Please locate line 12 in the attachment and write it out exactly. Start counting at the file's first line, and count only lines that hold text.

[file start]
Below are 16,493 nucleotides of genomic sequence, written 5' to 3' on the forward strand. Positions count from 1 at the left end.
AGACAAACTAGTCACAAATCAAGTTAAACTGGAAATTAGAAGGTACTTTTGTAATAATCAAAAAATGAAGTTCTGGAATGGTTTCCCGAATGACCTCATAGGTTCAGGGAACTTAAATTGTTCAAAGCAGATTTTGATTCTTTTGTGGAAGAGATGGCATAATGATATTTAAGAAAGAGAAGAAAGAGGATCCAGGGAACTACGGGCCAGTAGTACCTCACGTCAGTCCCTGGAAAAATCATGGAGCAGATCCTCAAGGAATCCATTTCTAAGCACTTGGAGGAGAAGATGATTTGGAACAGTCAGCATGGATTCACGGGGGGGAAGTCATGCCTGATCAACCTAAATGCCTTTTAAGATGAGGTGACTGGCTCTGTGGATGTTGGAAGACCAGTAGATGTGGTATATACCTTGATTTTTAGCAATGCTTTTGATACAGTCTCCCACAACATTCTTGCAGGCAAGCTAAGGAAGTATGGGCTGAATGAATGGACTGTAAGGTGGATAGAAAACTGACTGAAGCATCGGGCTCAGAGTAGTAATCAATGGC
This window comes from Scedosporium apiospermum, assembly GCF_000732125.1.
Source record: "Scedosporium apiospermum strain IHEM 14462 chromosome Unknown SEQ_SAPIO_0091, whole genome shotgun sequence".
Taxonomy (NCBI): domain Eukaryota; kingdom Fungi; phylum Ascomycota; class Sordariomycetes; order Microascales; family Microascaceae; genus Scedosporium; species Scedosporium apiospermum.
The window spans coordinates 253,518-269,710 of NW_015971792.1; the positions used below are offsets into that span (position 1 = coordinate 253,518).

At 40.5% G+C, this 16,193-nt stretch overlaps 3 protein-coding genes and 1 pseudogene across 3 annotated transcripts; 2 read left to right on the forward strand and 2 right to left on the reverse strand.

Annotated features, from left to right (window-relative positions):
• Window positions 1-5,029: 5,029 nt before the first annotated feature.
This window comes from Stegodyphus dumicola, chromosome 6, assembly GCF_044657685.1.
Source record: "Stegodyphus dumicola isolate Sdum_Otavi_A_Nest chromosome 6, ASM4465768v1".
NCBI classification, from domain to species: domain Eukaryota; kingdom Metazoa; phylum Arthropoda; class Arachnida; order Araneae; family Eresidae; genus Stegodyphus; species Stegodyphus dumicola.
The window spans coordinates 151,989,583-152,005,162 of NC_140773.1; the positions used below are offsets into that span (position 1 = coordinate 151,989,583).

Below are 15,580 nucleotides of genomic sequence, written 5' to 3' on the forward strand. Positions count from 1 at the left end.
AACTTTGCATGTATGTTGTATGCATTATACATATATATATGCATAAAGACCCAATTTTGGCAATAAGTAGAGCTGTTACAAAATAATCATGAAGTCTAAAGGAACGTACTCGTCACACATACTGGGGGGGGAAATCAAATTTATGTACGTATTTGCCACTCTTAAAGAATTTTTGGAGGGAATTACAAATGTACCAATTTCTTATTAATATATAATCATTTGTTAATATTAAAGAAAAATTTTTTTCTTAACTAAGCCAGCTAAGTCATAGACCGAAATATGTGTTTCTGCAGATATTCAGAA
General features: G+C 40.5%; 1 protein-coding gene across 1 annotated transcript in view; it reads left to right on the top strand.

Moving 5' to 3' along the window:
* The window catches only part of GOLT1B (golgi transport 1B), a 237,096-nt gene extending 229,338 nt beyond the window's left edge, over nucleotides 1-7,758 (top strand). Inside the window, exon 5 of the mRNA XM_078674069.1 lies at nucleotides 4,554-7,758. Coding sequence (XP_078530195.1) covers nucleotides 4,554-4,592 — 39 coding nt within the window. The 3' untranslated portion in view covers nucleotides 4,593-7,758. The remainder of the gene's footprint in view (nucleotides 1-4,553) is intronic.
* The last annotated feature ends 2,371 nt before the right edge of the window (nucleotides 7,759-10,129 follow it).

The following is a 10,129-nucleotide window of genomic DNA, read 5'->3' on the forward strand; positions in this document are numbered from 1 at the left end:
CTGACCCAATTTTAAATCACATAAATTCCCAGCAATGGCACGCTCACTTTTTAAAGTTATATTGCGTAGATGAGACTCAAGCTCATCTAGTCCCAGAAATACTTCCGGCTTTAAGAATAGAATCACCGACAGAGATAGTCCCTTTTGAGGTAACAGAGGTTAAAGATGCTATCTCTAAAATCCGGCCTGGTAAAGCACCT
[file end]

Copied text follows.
NCBI classification, from domain to species: domain Eukaryota; kingdom Metazoa; phylum Arthropoda; class Arachnida; order Araneae; family Eresidae; genus Stegodyphus; species Stegodyphus dumicola.